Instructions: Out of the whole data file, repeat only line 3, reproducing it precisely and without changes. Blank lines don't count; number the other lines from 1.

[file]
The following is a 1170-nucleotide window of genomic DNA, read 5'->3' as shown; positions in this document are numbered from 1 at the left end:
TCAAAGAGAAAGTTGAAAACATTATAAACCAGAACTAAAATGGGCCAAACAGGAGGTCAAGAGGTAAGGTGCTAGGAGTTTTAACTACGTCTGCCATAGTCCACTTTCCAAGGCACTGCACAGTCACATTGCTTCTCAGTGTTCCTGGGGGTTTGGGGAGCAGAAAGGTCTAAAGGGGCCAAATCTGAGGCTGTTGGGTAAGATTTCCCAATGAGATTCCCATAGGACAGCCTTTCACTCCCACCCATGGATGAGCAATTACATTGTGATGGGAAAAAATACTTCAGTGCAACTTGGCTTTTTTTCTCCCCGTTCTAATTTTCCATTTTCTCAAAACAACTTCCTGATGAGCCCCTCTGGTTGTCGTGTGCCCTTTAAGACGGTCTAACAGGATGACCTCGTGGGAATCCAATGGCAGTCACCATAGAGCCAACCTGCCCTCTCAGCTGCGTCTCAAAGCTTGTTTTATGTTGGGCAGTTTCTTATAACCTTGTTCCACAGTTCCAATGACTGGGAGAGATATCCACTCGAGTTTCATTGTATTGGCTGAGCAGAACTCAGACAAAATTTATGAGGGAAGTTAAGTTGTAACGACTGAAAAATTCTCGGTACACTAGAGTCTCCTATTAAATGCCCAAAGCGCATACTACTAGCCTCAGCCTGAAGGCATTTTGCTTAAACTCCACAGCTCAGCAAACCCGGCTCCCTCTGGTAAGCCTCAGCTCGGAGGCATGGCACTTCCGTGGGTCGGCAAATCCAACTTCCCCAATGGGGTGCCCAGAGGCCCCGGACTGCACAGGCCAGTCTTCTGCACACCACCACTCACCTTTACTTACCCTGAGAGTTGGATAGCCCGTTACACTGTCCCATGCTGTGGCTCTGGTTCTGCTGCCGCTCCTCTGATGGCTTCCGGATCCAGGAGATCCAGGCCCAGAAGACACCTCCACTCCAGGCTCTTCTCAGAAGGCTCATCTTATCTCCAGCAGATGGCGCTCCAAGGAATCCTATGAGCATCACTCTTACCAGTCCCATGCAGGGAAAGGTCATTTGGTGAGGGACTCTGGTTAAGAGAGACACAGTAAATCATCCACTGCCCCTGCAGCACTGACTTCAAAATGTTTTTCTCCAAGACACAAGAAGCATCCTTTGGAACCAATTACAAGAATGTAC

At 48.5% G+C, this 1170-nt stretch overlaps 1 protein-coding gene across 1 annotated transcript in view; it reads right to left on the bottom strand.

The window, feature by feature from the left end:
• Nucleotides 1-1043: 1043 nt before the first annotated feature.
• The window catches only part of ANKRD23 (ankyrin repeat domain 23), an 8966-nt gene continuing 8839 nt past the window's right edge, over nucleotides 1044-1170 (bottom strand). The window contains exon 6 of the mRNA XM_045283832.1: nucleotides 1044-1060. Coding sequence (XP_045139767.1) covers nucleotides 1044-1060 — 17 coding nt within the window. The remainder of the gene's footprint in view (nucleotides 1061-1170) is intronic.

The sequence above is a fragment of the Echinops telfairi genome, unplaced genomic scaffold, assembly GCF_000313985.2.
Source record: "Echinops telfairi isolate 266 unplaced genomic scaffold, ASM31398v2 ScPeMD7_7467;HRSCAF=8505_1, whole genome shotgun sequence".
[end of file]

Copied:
At 48.5% G+C, this 1170-nt stretch overlaps 1 protein-coding gene across 1 annotated transcript in view; it reads right to left on the bottom strand.